By Sam E. Stone
The apostle Paul founded the church in Thessalonica on his second missionary journey (Acts 17). Because he was not able to stay with the new converts as long as he would have liked, he continued to instruct them by letter. A central theme in both epistles to the Thessalonians is the topic of today’s study—the return of Jesus Christ.
1 Thessalonians 4:13-18
Paul describes Christians who have already died as those who sleep in death. In the New Testament, death is often compared to sleep for the believer (Luke 8:52; John 11:11; Acts 7:60). It lasts only for a brief period. Therefore, Christians should not grieve like the rest of mankind, who have no hope.
Grief is natural. When his friend Lazarus died, even Jesus wept (John 11:35). When Stephen died, the people wept (Acts 8:2). But when believers grieve, there is a difference. We have hope. The unsaved do not. They are “without hope and without God in the world” (Ephesians 2:12). For the believer, Paul explained, “To live is Christ and to die is gain” (Philippians 1:21).
The Thessalonian Christians were eager for Christ’s return. It appears, however, that some were worried their brothers and sisters who had already died might miss it. Paul assured them this would not happen. God will bring with Jesus those who have fallen asleep in him. The Lord had revealed to Paul that we who are still alive . . . will certainly not precede those who have fallen asleep. Believers still living at the time of Christ’s return will not have an advantage over those who died trusting Jesus.
The apostle explained exactly what would occur. The Lord himself will come down from heaven with . . . the trumpet call of God, and the dead in Christ will rise first. The voice of Jesus will call all his people (John 5:25-30). Once he called Lazarus from death to life with a word (John 11:43). When he returns, the Lord will summon every Christian with the voice of the archangel. Countless angels will accompany Jesus when he returns (Matthew 25:31; 2 Thessalonians 1:7). As at Mt. Sinai, God’s trumpet will also be heard (Exodus 19:16; Hebrews 12:19).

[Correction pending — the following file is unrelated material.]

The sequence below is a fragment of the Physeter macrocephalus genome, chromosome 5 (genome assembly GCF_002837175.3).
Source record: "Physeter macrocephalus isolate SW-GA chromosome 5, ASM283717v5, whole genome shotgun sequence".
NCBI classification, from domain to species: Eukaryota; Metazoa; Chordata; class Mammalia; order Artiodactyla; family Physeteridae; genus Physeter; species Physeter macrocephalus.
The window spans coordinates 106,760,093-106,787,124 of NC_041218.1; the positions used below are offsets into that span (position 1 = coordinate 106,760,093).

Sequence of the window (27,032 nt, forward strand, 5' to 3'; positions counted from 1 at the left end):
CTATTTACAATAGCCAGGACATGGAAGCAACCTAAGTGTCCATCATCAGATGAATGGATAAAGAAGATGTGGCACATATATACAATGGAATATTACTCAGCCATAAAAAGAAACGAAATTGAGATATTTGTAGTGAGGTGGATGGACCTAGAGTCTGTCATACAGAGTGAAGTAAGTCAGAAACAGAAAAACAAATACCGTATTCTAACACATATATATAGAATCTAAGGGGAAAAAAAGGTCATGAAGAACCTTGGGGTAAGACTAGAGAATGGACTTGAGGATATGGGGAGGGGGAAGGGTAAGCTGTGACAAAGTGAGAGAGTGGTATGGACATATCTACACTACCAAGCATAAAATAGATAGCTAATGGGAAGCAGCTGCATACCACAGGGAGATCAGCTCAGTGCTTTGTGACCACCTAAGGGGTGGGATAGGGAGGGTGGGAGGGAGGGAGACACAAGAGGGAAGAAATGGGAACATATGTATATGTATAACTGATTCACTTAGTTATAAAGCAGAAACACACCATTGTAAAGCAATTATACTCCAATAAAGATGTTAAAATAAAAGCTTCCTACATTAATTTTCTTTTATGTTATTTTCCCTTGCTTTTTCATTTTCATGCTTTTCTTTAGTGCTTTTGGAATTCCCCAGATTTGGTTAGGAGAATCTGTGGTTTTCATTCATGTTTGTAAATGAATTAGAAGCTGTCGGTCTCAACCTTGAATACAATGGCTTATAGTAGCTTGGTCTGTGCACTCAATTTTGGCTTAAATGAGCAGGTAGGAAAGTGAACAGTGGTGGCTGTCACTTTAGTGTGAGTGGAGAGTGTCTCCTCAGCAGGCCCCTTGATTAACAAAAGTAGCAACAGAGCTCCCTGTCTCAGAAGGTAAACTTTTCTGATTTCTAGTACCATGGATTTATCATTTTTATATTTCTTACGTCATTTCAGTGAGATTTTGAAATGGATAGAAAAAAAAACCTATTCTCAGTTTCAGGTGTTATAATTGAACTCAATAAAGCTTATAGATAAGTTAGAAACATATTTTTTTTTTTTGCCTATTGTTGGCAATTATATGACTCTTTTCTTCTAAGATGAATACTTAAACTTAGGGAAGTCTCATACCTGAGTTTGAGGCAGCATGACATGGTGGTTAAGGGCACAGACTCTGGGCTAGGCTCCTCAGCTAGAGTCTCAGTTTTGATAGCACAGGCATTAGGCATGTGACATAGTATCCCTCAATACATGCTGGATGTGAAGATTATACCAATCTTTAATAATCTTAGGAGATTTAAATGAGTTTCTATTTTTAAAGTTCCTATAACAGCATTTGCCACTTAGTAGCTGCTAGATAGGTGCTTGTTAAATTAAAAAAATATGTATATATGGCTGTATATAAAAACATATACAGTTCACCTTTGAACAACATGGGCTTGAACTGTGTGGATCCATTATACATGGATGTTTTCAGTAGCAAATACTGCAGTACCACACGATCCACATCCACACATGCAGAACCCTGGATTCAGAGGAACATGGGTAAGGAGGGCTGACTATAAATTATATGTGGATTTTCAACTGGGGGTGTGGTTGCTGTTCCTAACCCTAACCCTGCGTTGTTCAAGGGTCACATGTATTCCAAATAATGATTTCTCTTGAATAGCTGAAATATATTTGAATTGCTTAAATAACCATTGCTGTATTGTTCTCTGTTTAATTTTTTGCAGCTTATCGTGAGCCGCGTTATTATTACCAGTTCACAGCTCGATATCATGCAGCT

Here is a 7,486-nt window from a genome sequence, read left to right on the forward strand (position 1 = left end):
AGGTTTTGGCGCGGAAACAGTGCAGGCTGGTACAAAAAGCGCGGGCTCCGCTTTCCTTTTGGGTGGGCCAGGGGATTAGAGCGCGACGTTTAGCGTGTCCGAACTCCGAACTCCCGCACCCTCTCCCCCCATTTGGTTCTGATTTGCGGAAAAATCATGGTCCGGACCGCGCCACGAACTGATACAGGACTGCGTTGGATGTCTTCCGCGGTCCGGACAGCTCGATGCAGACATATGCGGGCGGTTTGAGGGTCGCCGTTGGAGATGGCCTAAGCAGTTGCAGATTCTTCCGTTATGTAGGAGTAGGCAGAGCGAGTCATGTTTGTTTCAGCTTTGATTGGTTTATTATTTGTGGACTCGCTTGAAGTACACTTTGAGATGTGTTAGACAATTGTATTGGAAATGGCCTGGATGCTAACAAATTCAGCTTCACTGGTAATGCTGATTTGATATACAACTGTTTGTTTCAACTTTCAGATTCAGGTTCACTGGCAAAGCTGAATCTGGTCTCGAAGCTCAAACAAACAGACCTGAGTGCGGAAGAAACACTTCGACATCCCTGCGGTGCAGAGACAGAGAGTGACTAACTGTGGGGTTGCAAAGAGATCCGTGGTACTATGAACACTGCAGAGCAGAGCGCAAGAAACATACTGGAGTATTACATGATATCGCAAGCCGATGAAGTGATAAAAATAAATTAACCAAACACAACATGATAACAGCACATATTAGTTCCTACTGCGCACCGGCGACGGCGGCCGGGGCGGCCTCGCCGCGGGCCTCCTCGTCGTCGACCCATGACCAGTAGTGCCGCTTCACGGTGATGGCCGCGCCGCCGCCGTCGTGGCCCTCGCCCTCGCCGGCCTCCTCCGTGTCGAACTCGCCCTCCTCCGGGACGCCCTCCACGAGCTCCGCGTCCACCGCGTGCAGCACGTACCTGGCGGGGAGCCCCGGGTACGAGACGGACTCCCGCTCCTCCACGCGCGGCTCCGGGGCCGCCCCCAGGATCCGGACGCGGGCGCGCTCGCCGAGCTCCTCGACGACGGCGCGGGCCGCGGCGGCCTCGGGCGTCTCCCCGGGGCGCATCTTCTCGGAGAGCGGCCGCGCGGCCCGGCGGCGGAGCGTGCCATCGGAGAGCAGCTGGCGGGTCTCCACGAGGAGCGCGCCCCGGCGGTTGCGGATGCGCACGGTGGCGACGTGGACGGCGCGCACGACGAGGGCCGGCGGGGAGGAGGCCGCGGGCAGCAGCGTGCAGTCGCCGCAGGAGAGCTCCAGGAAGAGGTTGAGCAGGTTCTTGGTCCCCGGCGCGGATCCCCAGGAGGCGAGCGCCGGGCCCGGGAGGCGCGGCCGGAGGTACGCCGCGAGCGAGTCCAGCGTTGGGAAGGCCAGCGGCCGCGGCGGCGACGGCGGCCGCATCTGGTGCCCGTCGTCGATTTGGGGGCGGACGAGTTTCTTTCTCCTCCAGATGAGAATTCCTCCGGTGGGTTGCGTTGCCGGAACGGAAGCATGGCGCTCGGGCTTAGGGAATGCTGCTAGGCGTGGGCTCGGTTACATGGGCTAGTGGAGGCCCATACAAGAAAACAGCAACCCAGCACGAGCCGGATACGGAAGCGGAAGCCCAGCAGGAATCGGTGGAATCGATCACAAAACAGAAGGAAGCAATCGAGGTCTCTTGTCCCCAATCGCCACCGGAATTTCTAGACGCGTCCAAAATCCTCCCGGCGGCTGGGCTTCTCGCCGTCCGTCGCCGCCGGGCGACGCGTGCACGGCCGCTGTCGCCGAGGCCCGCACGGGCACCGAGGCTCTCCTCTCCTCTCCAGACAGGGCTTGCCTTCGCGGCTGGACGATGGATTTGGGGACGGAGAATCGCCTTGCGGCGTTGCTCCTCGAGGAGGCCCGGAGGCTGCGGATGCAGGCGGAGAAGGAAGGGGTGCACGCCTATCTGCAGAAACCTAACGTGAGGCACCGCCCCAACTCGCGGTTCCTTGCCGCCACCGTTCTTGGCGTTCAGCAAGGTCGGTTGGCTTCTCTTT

Believers who are living when Jesus returns will meet the Lord in the air. Like the Lord caught away Philip after he baptized the Ethiopian (Acts 8:39), so he will catch us up to meet him as he returns to earth. So we will be with the Lord forever.
Some Bible students like to discuss technicalities. Will we actually go to Heaven at that moment, or will that come later? The important thing is that we will be with Jesus. Wherever he is, all will be well. This passage wasn’t written to answer all our questions about eschatology (the study of last things). Instead it is intended to encourage us to live faithfully until death.
1 Thessalonians 5:1-11
We don’t need to know the precise date and time when the Lord will return. Instead, we are to be ready
always for that moment. The apostle compares the event to a thief’s visit. No one knows when to expect a robber. Neither can anyone predict when Jesus will return (Matthew 24:36). Nor can expectant parents know exactly when their baby will be born. An obstetrician may tell the mother-to-be when her baby is due, but the baby may have other plans!
Though the Lord will come like a thief in the night, we need not be “in the dark” about it. Instead, we are to be watching and waiting. The children of the night face destruction while faithful believers are children of the light and children of the day. Expecting his imminent return, Christians are to be like soldiers prepared for battle (see Ephesians 6:13-17).
The Christian’s destiny is to receive salvation through our Lord Jesus Christ. Jesus did not appoint us to suffer wrath. He came to deliver us from judgment, not bring us into condemnation (John 3:17). Whether we are still living when Jesus returns, or whether we are in the sleep called death, we need have no fear (Philippians 1:23). All will find new life in Christ. Our goal is to encourage one another. Help other Christians. Don’t tear them down, but build them up (Jude 20; Romans 15:2).
Sam E. Stone is the former editor of Christian Standard. He continues his writing and speaking ministry from his home in Cincinnati, Ohio.
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